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Mike Scioscia confirms he is returning to Angels next year

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Manager Mike Scioscia has one year remaining on his contract with the Angels, but as the Phillies showed with Pete Mackanin, that is no guarantee. Scioscia, though, confirmed he’s returning to the Angels next year and is comfortable doing so in the last year of his deal, Pedro Moura of the Los Angeles Times reports.

The Angels just missed out on the second American League Wild Card slot, finishing the season with an 80-82 record. Scioscia has managed the Angels since 2000, leading his team to the playoffs in six of eight years between 2002-09. The Angels have missed the playoffs in seven of the last eight seasons; they were swept out of the ALDS in 2014 by the Royals.

Many Angels fans have been growing frustrated with the Angels’ lack of playoff success despite having the world’s best baseball player in Mike Trout. So there was some thought that the Angels might shake things up and move on from Scioscia.

Aaron Judge set a new postseason strikeout record

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For a few days, it looked like Aaron Judge was finally hitting his stride in the postseason. He was still striking out at a regular clip, piling more and more strikeouts atop the 16 he racked up in the Division Series, but he was mashing, too. He engineered a three-run homer during Game 3 of the Championship Series, followed by another blast and game-tying double in Game 4. His one-out double helped pad a five-run lead in Game 5, while his 425-footer off of Brad Peacock barely made a dent during a 7-1 loss in Game 6. And then Lance McCullers‘ curveball found and fooled him, as it did five of the 14 batters it met in Game 7:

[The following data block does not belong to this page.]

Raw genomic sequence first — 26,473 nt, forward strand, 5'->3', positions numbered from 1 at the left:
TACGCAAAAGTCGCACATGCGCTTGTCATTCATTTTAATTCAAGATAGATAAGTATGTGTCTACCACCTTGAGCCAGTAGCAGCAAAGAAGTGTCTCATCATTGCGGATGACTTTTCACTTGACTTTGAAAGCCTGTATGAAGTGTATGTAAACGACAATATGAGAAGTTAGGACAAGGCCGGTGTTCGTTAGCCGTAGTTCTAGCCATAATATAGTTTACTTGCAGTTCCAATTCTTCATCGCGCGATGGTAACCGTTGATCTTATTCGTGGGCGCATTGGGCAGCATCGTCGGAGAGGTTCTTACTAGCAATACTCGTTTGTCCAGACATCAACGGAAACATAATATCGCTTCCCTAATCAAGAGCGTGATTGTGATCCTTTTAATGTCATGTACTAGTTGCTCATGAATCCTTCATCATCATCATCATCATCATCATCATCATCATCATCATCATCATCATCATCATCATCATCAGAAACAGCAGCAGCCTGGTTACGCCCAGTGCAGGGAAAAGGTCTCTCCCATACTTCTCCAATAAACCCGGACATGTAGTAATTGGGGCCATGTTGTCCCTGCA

The strikeout was Judge’s first of the evening and 27th since the start of the playoffs. No other major league batter has racked up that many strikeouts in a single postseason, though Alfonso Soriano’s 26-strikeout record in 2003 comes the closest. Within that record, Judge also collected three golden sombreros (four strikeouts in a single game), narrowly avoiding the dreaded platinum sombrero (five strikeouts in a single game).

It’s an unfortunate footnote to a spectacular year for the rookie outfielder, who decimated the competition with 52 home runs and 8.2 fWAR during the regular season and was a pivotal part of the Yankees’ playoff run. Thankfully, the image of McCullers’ curveball darting just under Judge’s bat won’t be the image that sticks with us for years to come. Instead, it’ll look something like this: